Last updated on March 6, 2018
Cancun, Q.R. — Hurricane season for the Atlantic is officially over as most parts of Mexico breath a sigh of relief.
This year’s Atlantic hurricane season has been noted as hyperactive and extremely destructive with 17 named storms. This has made it the fifth most active season since record keeping began in 1851 and the most active since 2012.
The season also features both the highest total accumulated cyclone energy (ACE) and the highest number of major hurricanes since 2005. All 10 of this season’s hurricanes occurred in a row, making it the greatest number of consecutive hurricanes in the satellite era.
Although the National Hurricane Center (NHC) and NOAA/NCEI have not yet released their official damage estimates for the hurricane season of 2017, it is being called the costliest season on record with damages in excess of $207 billion USD, according to estimates from disaster research scientists Charles Watson Jr. of Enki Holdings, LLC and Mark Johnson of JISC, Inc.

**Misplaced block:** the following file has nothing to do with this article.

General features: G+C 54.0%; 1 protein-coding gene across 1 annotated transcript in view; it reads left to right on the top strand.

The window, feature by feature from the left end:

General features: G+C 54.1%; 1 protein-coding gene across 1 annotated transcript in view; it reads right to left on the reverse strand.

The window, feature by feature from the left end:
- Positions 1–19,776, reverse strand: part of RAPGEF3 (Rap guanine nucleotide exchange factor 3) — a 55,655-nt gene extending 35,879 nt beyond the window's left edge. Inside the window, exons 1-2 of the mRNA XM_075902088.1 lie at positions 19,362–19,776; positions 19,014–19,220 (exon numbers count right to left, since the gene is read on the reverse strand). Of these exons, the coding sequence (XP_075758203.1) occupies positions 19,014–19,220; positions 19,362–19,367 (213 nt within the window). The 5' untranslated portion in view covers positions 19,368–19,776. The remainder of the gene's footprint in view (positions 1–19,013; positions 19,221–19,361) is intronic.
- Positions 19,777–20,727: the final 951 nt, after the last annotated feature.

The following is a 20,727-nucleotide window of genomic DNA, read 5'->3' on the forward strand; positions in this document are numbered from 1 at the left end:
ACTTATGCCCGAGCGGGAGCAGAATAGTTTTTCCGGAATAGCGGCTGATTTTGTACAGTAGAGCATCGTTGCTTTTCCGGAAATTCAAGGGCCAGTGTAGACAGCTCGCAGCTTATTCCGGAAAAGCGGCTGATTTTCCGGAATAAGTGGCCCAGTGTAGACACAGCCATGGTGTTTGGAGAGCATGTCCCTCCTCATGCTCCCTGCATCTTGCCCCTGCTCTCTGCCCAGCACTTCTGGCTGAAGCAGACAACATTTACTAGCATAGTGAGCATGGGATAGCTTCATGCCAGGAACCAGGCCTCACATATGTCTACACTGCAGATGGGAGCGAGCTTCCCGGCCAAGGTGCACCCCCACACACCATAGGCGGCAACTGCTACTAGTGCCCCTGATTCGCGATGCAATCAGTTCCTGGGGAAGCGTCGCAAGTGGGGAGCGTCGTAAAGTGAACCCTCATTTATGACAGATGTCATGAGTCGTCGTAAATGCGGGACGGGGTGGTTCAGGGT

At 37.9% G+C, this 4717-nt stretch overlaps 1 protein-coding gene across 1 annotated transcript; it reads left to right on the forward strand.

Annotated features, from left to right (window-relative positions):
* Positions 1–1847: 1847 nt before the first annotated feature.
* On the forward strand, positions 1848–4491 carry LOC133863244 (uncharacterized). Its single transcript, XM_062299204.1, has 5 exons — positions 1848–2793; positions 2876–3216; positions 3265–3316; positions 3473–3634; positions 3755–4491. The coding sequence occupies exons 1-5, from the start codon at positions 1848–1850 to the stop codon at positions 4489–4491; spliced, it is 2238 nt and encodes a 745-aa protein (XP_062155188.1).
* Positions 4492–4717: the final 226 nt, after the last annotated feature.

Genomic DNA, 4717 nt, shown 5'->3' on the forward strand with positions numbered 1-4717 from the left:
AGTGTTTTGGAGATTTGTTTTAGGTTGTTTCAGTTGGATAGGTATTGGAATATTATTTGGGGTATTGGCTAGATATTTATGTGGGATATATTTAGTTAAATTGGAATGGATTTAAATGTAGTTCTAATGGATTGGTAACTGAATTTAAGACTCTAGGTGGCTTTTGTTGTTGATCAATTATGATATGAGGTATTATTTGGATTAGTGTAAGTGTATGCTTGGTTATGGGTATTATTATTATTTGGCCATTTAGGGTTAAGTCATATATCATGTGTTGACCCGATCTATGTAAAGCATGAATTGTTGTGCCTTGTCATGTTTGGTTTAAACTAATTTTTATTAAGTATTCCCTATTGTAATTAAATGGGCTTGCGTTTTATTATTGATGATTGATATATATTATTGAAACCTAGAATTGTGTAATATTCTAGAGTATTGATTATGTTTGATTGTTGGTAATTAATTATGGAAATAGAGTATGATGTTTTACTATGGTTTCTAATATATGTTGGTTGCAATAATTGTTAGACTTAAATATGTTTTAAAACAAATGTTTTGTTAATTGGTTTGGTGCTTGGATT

While Mexico’s Pacific suffered several storm setbacks, the Atlantic side recorded only one landed hurricane, which was Katia in September when she made landfall at Veracruz causing flooding and structural damage.
This year was also one of only six years on record to feature multiple Category 5 hurricanes, and only the second to feature two hurricanes making landfall at that intensity. This season was the only year on record in which three hurricanes each had an ACE of over 40, which were Irma, Jose, and Maria.
The Atlantic hurricane season officially begins each June 1 and ends November 30, which is when most tropical cyclones form in the Atlantic basin. However, as shown by Tropical Storm Arlene in April, the formation of tropical cyclones is possible at other times of the year.